Wild Tasmanian Devils Born In Australia For The First Time In 3,000 Years

Posted by Abdul Rafay in Amazing On 3rd June 2021
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The first Tasmanian devils born in the wild on the Australian mainland in over 3,000 years have been discovered in New South Wales. Last year, Aussie Ark and Re: wild assisted in the transport of 26 adult creatures to the mainland, where they swiftly settled into a 400-acre wildlife sanctuary on Barrington Tops, north of Sydney. They were on the continent for the first time in three millennia, and now we've been given even more joy.

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The animals have produced seven Tasmanian devil joeys, indicating that the conditions were just ideal.

Tim Faulkner, the president of the Australian Ark, is ecstatic about the babies' arrival.

"We have been working tirelessly for the better part of 10 years to return devils to the wild of mainland Australia with the hope that they would establish a sustainable population," he said.

Credit: Aussie Ark/Instagram
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"Once they were back in the wild, it was up to them, which was nerve-wracking. We had been watching them from afar until it was time to step in and confirm the birth of our first wild joeys. And what a moment it was!"

Rangers waded into the refuge to examine the females' pouched and discovered small newborns.

Credit: Aussie Ark/Instagram
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The joeys are said to be in 'excellent health,' and several additional inspections will be performed in the coming weeks.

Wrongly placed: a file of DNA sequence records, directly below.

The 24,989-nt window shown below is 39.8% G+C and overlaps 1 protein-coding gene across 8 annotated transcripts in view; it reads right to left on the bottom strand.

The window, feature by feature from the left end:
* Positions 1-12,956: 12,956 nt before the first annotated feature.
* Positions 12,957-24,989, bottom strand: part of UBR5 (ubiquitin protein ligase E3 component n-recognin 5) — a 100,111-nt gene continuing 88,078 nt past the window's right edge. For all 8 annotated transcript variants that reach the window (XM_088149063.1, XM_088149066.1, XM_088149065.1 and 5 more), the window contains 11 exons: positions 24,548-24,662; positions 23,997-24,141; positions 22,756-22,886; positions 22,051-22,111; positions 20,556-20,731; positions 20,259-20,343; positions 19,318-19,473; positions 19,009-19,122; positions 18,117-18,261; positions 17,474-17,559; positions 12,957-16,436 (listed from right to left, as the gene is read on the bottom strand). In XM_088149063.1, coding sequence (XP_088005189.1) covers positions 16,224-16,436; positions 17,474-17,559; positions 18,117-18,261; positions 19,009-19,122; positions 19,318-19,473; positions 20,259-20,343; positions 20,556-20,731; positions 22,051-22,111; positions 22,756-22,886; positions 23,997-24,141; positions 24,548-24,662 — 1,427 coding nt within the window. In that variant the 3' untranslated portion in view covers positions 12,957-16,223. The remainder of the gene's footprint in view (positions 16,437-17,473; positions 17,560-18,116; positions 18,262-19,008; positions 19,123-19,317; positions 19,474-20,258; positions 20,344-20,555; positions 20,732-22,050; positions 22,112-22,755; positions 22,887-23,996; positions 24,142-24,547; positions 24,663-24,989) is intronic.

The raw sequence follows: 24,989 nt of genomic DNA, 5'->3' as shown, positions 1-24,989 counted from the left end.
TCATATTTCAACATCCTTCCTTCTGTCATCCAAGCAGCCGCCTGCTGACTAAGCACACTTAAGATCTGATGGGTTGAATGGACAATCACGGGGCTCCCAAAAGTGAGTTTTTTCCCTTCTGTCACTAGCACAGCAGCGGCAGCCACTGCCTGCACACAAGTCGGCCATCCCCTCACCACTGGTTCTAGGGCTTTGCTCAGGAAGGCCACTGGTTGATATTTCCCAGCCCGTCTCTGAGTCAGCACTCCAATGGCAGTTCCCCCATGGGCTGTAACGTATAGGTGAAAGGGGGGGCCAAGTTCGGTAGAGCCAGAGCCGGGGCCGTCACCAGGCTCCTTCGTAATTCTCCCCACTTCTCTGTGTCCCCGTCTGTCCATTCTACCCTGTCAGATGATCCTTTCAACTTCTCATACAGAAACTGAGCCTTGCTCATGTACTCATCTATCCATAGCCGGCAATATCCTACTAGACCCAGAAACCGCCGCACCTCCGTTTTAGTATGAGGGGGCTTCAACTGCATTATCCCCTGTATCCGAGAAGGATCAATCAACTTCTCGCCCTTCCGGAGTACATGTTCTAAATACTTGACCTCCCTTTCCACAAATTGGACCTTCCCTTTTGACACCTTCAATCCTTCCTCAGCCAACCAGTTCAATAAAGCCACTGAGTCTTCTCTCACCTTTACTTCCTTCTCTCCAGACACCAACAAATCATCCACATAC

These joeys will contribute to the endangered species' survival. Dingoes and terrible cancer that wiped out up to 90% of all Tasmanian devils in the wild have posed a threat to the Tasmanian devil.

Credit: Aussie Ark/Instagram
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Only 25,000 Tassie devils are thought to be living in the wild, down from 150,000 before the Devil Facial Tumour Disease struck in the mid-1990s.

Conservation efforts, such as the one at Barrington Tops, have pushed them back from the brink.

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Over the following two years, Re: wild and Aussie Ark hope to bring more Tasmanian devils to the mainland and release them into the wild.

The joeys, according to Don Church, president of Re: wild, are "concrete evidence" that the mainland reintroduction operation is working.

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"This doesn't just bode well for this endangered species, but also for the many other endangered species that can be saved if we rewild Australia, the country with the world's worst mammal extinction rate," he said.

They also want to bring in as many as seven species, including the eastern quoll, brush-tail rock wallabies, rufous bettong, long-nosed potoroo, parma wallabies, and southern brown bandicoots, to the North Sydney refuge.

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